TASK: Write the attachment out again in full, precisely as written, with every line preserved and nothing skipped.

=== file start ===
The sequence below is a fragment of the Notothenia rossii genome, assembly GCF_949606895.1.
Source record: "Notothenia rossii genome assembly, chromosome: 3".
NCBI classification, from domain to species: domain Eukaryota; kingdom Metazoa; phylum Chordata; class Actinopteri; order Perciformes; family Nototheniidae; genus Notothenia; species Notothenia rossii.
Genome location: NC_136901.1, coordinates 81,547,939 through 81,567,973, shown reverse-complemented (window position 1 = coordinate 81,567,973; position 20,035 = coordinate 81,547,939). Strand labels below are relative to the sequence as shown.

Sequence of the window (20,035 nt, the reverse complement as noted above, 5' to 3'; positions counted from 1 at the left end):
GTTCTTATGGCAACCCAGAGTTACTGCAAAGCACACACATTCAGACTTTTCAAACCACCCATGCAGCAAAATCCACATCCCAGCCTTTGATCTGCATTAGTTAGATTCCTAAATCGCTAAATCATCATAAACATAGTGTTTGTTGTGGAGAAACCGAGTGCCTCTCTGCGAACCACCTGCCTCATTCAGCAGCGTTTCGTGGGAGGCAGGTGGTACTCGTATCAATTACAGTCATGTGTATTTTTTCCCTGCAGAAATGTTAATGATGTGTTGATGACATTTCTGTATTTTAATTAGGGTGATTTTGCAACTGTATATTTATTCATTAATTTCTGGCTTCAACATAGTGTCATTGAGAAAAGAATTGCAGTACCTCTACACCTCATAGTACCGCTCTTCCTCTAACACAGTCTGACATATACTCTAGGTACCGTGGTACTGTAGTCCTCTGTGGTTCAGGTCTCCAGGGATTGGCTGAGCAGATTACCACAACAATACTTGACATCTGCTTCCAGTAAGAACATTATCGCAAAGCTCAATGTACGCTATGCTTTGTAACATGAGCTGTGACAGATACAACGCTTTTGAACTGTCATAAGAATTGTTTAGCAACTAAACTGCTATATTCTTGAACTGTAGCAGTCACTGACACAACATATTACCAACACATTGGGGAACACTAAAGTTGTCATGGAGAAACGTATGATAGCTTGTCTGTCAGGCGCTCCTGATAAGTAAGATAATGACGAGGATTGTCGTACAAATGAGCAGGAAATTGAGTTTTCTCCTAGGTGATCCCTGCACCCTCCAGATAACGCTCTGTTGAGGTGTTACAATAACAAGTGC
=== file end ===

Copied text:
The sequence below is a fragment of the Notothenia rossii genome, assembly GCF_949606895.1.
Source record: "Notothenia rossii genome assembly, chromosome: 3".
NCBI classification, from domain to species: domain Eukaryota; kingdom Metazoa; phylum Chordata; class Actinopteri; order Perciformes; family Nototheniidae; genus Notothenia; species Notothenia rossii.
Genome location: NC_136901.1, coordinates 81,547,939 through 81,567,973, shown reverse-complemented (window position 1 = coordinate 81,567,973; position 20,035 = coordinate 81,547,939). Strand labels below are relative to the sequence as shown.

Sequence of the window (20,035 nt, the reverse complement as noted above, 5' to 3'; positions counted from 1 at the left end):
GTTCTTATGGCAACCCAGAGTTACTGCAAAGCACACACATTCAGACTTTTCAAACCACCCATGCAGCAAAATCCACATCCCAGCCTTTGATCTGCATTAGTTAGATTCCTAAATCGCTAAATCATCATAAACATAGTGTTTGTTGTGGAGAAACCGAGTGCCTCTCTGCGAACCACCTGCCTCATTCAGCAGCGTTTCGTGGGAGGCAGGTGGTACTCGTATCAATTACAGTCATGTGTATTTTTTCCCTGCAGAAATGTTAATGATGTGTTGATGACATTTCTGTATTTTAATTAGGGTGATTTTGCAACTGTATATTTATTCATTAATTTCTGGCTTCAACATAGTGTCATTGAGAAAAGAATTGCAGTACCTCTACACCTCATAGTACCGCTCTTCCTCTAACACAGTCTGACATATACTCTAGGTACCGTGGTACTGTAGTCCTCTGTGGTTCAGGTCTCCAGGGATTGGCTGAGCAGATTACCACAACAATACTTGACATCTGCTTCCAGTAAGAACATTATCGCAAAGCTCAATGTACGCTATGCTTTGTAACATGAGCTGTGACAGATACAACGCTTTTGAACTGTCATAAGAATTGTTTAGCAACTAAACTGCTATATTCTTGAACTGTAGCAGTCACTGACACAACATATTACCAACACATTGGGGAACACTAAAGTTGTCATGGAGAAACGTATGATAGCTTGTCTGTCAGGCGCTCCTGATAAGTAAGATAATGACGAGGATTGTCGTACAAATGAGCAGGAAATTGAGTTTTCTCCTAGGTGATCCCTGCACCCTCCAGATAACGCTCTGTTGAGGTGTTACAATAACAAGTGC